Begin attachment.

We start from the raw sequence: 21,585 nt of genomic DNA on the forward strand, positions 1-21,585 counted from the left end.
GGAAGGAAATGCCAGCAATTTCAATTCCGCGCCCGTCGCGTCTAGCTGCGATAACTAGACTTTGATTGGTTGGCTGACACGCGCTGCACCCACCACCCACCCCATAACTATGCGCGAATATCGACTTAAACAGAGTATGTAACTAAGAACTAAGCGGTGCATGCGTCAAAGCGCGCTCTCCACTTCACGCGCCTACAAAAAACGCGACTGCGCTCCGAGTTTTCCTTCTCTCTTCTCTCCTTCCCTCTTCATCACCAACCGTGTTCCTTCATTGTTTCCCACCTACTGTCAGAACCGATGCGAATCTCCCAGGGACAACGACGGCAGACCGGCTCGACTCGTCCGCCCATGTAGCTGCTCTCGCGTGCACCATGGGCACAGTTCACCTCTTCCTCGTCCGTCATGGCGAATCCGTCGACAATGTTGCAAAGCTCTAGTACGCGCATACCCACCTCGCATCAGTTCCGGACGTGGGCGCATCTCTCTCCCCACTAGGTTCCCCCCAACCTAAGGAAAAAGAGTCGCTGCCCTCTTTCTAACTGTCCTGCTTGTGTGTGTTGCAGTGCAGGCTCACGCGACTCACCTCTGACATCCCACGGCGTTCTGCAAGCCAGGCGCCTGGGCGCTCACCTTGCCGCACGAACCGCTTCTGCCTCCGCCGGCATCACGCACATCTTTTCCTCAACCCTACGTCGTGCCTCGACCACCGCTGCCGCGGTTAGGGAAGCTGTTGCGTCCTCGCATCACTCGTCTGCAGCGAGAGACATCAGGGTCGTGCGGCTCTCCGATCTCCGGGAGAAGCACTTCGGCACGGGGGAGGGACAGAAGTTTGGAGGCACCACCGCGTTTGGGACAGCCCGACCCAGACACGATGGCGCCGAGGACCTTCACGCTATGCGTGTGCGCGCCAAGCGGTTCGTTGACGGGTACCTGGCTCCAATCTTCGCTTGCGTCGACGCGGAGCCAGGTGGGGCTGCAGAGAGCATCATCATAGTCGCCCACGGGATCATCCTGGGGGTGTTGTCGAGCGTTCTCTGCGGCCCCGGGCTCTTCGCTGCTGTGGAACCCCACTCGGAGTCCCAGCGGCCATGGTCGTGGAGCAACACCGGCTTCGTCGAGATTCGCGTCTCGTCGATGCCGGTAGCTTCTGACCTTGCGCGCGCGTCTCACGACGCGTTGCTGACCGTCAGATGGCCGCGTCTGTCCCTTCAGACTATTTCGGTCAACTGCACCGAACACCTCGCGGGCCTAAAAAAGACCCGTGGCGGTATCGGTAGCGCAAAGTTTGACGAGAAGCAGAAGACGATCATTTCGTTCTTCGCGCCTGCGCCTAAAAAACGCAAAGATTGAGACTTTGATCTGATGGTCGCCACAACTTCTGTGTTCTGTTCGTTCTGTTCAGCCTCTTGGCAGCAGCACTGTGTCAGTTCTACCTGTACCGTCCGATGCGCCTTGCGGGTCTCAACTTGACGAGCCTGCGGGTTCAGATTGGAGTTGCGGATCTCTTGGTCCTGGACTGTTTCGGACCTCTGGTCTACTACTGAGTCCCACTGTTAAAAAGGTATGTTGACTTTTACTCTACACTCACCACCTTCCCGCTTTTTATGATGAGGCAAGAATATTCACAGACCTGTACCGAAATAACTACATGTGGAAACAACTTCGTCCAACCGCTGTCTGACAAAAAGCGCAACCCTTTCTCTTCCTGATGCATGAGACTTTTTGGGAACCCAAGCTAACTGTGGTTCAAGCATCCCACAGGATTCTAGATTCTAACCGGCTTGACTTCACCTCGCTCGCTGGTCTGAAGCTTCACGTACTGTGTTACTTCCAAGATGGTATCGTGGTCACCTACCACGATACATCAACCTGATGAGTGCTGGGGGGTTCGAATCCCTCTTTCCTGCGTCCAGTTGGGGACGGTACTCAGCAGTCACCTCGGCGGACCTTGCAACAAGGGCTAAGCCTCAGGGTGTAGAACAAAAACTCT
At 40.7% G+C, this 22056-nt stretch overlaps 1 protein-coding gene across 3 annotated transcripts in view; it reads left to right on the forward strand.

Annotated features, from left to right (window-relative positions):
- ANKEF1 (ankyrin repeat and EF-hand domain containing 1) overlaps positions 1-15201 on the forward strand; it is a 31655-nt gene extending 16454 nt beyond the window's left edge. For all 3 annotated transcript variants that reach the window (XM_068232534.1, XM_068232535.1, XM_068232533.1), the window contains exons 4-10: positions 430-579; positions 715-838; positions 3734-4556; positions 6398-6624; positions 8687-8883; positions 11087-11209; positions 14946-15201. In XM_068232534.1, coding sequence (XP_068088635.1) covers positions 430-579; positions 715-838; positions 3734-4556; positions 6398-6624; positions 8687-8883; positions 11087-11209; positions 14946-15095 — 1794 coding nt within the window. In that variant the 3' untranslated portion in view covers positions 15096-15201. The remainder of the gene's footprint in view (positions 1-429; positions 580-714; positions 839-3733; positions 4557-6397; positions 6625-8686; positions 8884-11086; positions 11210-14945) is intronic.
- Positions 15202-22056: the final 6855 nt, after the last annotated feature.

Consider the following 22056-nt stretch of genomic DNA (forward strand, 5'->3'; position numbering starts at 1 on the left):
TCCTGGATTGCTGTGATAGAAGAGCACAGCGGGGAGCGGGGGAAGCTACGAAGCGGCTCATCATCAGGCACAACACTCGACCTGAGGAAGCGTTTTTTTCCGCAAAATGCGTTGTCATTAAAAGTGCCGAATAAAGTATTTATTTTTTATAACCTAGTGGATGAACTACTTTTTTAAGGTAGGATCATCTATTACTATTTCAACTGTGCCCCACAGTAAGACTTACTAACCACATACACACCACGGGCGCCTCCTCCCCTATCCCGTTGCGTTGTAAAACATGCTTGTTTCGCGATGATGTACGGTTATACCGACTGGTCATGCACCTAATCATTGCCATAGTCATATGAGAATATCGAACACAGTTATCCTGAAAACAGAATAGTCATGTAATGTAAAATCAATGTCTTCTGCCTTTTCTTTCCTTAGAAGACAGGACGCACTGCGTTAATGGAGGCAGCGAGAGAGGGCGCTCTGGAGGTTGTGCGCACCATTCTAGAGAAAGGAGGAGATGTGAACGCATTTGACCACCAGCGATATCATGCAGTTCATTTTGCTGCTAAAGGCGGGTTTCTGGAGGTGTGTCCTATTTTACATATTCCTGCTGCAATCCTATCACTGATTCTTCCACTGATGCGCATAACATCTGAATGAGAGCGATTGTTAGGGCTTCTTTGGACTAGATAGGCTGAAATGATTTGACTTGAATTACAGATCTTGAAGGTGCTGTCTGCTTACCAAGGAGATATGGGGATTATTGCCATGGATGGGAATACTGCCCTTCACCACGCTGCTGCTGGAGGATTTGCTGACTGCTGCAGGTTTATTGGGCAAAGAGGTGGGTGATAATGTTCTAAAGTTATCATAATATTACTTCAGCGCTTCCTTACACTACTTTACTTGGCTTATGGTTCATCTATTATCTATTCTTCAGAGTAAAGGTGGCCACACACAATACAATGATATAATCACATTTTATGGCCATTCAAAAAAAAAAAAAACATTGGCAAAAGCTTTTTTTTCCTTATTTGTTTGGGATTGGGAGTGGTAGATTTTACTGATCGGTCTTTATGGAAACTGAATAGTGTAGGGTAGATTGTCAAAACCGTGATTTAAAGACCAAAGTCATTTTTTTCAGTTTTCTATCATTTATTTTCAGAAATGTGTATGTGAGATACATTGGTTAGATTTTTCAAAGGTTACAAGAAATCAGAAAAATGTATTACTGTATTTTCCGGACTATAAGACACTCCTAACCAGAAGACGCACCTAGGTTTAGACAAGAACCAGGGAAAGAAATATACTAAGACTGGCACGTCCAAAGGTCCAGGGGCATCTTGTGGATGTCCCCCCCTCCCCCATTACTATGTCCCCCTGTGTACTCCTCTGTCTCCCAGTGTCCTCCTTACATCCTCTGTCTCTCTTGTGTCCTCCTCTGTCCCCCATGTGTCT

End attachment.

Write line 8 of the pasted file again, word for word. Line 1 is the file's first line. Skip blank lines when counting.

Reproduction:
TCCTGGATTGCTGTGATAGAAGAGCACAGCGGGGAGCGGGGGAAGCTACGAAGCGGCTCATCATCAGGCACAACACTCGACCTGAGGAAGCGTTTTTTTCCGCAAAATGCGTTGTCATTAAAAGTGCCGAATAAAGTATTTATTTTTTATAACCTAGTGGATGAACTACTTTTTTAAGGTAGGATCATCTATTACTATTTCAACTGTGCCCCACAGTAAGACTTACTAACCACATACACACCACGGGCGCCTCCTCCCCTATCCCGTTGCGTTGTAAAACATGCTTGTTTCGCGATGATGTACGGTTATACCGACTGGTCATGCACCTAATCATTGCCATAGTCATATGAGAATATCGAACACAGTTATCCTGAAAACAGAATAGTCATGTAATGTAAAATCAATGTCTTCTGCCTTTTCTTTCCTTAGAAGACAGGACGCACTGCGTTAATGGAGGCAGCGAGAGAGGGCGCTCTGGAGGTTGTGCGCACCATTCTAGAGAAAGGAGGAGATGTGAACGCATTTGACCACCAGCGATATCATGCAGTTCATTTTGCTGCTAAAGGCGGGTTTCTGGAGGTGTGTCCTATTTTACATATTCCTGCTGCAATCCTATCACTGATTCTTCCACTGATGCGCATAACATCTGAATGAGAGCGATTGTTAGGGCTTCTTTGGACTAGATAGGCTGAAATGATTTGACTTGAATTACAGATCTTGAAGGTGCTGTCTGCTTACCAAGGAGATATGGGGATTATTGCCATGGATGGGAATACTGCCCTTCACCACGCTGCTGCTGGAGGATTTGCTGACTGCTGCAGGTTTATTGGGCAAAGAGGTGGGTGATAATGTTCTAAAGTTATCATAATATTACTTCAGCGCTTCCTTACACTACTTTACTTGGCTTATGGTTCATCTATTATCTATTCTTCAGAGTAAAGGTGGCCACACACAATACAATGATATAATCACATTTTATGGCCATTCAAAAAAAAAAAAAACATTGGCAAAAGCTTTTTTTTCCTTATTTGTTTGGGATTGGGAGTGGTAGATTTTACTGATCGGTCTTTATGGAAACTGAATAGTGTAGGGTAGATTGTCAAAACCGTGATTTAAAGACCAAAGTCATTTTTTTCAGTTTTCTATCATTTATTTTCAGAAATGTGTATGTGAGATACATTGGTTAGATTTTTCAAAGGTTACAAGAAATCAGAAAAATGTATTACTGTATTTTCCGGACTATAAGACACTCCTAACCAGAAGACGCACCTAGGTTTAGACAAGAACCAGGGAAAGAAATATACTAAGACTGGCACGTCCAAAGGTCCAGGGGCATCTTGTGGATGTCCCCCCCTCCCCCATTACTATGTCCCCCTGTGTACTCCTCTGTCTCCCAGTGTCCTCCTTACATCCTCTGTCTCTCTTGTGTCCTCCTCTGTCCCCCATGTGTCT